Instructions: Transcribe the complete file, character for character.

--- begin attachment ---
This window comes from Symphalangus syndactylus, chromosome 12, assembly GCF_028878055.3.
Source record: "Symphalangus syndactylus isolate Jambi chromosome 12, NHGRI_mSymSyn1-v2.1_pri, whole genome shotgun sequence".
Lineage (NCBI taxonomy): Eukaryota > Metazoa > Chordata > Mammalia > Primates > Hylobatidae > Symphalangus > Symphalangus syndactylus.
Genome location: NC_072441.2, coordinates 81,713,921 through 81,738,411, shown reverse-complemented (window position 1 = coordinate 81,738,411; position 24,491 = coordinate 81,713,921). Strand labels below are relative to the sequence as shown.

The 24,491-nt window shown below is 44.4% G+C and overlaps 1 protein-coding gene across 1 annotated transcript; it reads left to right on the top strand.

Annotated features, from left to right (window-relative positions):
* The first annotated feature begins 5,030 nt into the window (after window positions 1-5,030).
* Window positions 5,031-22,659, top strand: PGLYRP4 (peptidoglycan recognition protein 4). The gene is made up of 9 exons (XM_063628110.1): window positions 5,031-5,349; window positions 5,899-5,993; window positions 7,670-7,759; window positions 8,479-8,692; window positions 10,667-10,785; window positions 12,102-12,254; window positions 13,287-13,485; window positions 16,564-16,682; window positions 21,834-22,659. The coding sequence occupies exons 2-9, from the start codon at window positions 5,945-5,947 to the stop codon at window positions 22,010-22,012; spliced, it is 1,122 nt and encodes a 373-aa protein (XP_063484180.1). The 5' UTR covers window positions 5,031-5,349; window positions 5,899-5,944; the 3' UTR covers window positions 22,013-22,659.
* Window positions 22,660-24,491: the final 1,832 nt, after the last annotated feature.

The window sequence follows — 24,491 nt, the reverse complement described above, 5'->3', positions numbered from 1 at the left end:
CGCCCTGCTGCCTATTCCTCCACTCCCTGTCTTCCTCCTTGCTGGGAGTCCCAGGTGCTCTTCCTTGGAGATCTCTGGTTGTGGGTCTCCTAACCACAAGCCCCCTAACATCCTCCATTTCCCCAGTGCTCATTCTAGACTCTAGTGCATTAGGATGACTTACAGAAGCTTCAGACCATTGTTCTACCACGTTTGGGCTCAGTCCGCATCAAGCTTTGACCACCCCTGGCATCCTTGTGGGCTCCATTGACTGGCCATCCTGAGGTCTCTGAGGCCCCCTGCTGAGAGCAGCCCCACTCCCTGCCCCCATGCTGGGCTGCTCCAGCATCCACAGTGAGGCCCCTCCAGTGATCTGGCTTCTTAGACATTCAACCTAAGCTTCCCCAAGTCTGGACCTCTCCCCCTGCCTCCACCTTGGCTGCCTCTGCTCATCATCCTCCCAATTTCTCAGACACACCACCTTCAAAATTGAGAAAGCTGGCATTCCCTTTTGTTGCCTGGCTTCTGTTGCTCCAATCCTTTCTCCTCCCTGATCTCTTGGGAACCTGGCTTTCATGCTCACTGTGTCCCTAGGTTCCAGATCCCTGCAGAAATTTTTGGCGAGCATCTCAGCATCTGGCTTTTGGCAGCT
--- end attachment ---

This window comes from Symphalangus syndactylus, chromosome 12, assembly GCF_028878055.3.
Source record: "Symphalangus syndactylus isolate Jambi chromosome 12, NHGRI_mSymSyn1-v2.1_pri, whole genome shotgun sequence".
Lineage (NCBI taxonomy): Eukaryota > Metazoa > Chordata > Mammalia > Primates > Hylobatidae > Symphalangus > Symphalangus syndactylus.
Genome location: NC_072441.2, coordinates 81,713,921 through 81,738,411, shown reverse-complemented (window position 1 = coordinate 81,738,411; position 24,491 = coordinate 81,713,921). Strand labels below are relative to the sequence as shown.

The 24,491-nt window shown below is 44.4% G+C and overlaps 1 protein-coding gene across 1 annotated transcript; it reads left to right on the top strand.

Annotated features, from left to right (window-relative positions):
* The first annotated feature begins 5,030 nt into the window (after window positions 1-5,030).
* Window positions 5,031-22,659, top strand: PGLYRP4 (peptidoglycan recognition protein 4). The gene is made up of 9 exons (XM_063628110.1): window positions 5,031-5,349; window positions 5,899-5,993; window positions 7,670-7,759; window positions 8,479-8,692; window positions 10,667-10,785; window positions 12,102-12,254; window positions 13,287-13,485; window positions 16,564-16,682; window positions 21,834-22,659. The coding sequence occupies exons 2-9, from the start codon at window positions 5,945-5,947 to the stop codon at window positions 22,010-22,012; spliced, it is 1,122 nt and encodes a 373-aa protein (XP_063484180.1). The 5' UTR covers window positions 5,031-5,349; window positions 5,899-5,944; the 3' UTR covers window positions 22,013-22,659.
* Window positions 22,660-24,491: the final 1,832 nt, after the last annotated feature.

The window sequence follows — 24,491 nt, the reverse complement described above, 5'->3', positions numbered from 1 at the left end:
CGCCCTGCTGCCTATTCCTCCACTCCCTGTCTTCCTCCTTGCTGGGAGTCCCAGGTGCTCTTCCTTGGAGATCTCTGGTTGTGGGTCTCCTAACCACAAGCCCCCTAACATCCTCCATTTCCCCAGTGCTCATTCTAGACTCTAGTGCATTAGGATGACTTACAGAAGCTTCAGACCATTGTTCTACCACGTTTGGGCTCAGTCCGCATCAAGCTTTGACCACCCCTGGCATCCTTGTGGGCTCCATTGACTGGCCATCCTGAGGTCTCTGAGGCCCCCTGCTGAGAGCAGCCCCACTCCCTGCCCCCATGCTGGGCTGCTCCAGCATCCACAGTGAGGCCCCTCCAGTGATCTGGCTTCTTAGACATTCAACCTAAGCTTCCCCAAGTCTGGACCTCTCCCCCTGCCTCCACCTTGGCTGCCTCTGCTCATCATCCTCCCAATTTCTCAGACACACCACCTTCAAAATTGAGAAAGCTGGCATTCCCTTTTGTTGCCTGGCTTCTGTTGCTCCAATCCTTTCTCCTCCCTGATCTCTTGGGAACCTGGCTTTCATGCTCACTGTGTCCCTAGGTTCCAGATCCCTGCAGAAATTTTTGGCGAGCATCTCAGCATCTGGCTTTTGGCAGCT